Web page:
The Insurance Institute for Business & Home Safety (IBHS) hail field study might be off the road, but the science doesn’t stop.
The field study team is taking its impact disdrometers from the road and installing them in fixed locations throughout west Texas as part of a collaboration with Texas Tech University’s West Texas Mesonet. The pilot collaboration includes four fixed hail disdrometers that will measure the hail size distribution and impact energy of falling hailstones. The data collected from the disdrometers in this hail-prone region will play a critical role in improving radar detection of hail and weather forecast models. The collaboration is a key development in the growth of the hail research program at IBHS, as the fixed locations will significantly increase the amount of data the team is able to record. In addition, the collaboration will allow for easy implementation of test software that could further expand the capabilities of the impact disdrometers.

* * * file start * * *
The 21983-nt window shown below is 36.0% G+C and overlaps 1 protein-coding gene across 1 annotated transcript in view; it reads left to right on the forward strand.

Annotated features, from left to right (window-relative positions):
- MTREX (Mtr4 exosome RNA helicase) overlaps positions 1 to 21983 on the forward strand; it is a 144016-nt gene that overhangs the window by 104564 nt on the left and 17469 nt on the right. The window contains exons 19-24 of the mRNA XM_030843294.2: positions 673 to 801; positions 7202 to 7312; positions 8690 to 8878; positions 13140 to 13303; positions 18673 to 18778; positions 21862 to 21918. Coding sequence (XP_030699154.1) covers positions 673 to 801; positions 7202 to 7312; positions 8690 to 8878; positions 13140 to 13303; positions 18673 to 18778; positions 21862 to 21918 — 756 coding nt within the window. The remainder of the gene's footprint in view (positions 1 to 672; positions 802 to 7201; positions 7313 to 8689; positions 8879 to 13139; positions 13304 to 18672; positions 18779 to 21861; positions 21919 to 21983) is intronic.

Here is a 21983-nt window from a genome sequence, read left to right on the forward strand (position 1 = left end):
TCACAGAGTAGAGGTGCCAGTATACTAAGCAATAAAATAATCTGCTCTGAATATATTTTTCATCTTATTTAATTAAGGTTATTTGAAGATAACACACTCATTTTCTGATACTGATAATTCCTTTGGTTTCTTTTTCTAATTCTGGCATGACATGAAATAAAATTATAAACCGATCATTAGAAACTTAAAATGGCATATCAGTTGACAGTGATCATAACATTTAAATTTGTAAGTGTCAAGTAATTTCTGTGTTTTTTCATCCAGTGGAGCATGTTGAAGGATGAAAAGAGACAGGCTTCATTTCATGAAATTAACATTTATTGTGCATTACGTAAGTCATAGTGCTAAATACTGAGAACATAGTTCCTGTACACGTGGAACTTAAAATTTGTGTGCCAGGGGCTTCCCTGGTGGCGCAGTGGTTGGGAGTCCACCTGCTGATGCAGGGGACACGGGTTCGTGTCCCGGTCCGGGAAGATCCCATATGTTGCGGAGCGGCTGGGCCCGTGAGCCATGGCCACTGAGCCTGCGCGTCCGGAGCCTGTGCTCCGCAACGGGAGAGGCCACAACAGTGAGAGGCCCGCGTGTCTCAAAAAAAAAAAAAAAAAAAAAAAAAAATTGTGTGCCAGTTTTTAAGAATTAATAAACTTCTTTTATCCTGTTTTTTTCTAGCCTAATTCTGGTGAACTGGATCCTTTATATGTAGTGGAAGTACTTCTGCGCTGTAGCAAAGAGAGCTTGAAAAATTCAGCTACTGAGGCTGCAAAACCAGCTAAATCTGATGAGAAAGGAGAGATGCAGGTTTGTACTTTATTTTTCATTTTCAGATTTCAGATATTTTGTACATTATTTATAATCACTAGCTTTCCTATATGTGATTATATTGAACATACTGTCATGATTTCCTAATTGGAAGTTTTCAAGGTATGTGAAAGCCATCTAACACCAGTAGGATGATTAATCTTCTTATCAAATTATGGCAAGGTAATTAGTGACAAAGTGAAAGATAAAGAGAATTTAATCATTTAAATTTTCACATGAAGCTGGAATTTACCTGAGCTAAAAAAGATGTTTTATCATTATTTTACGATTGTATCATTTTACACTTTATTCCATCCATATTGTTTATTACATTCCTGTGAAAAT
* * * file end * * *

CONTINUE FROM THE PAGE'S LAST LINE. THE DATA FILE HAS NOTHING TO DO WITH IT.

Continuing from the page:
Hail causes significant property damage every year, yet often gets overlooked by other natural disasters, such as hurricanes and tornadoes. However, IBHS is taking action to address costly hail damage through innovative research in the field, and now with the Texas Tech University collaboration. IBHS recently finished this year’s field research effort to study hailstorms with the goal of reducing property losses and improving weather forecast models and radar detection of hail. As a part of that field study, the team deployed six hail impact disdrometers, successfully capturing data on falling hail as storms passed overhead.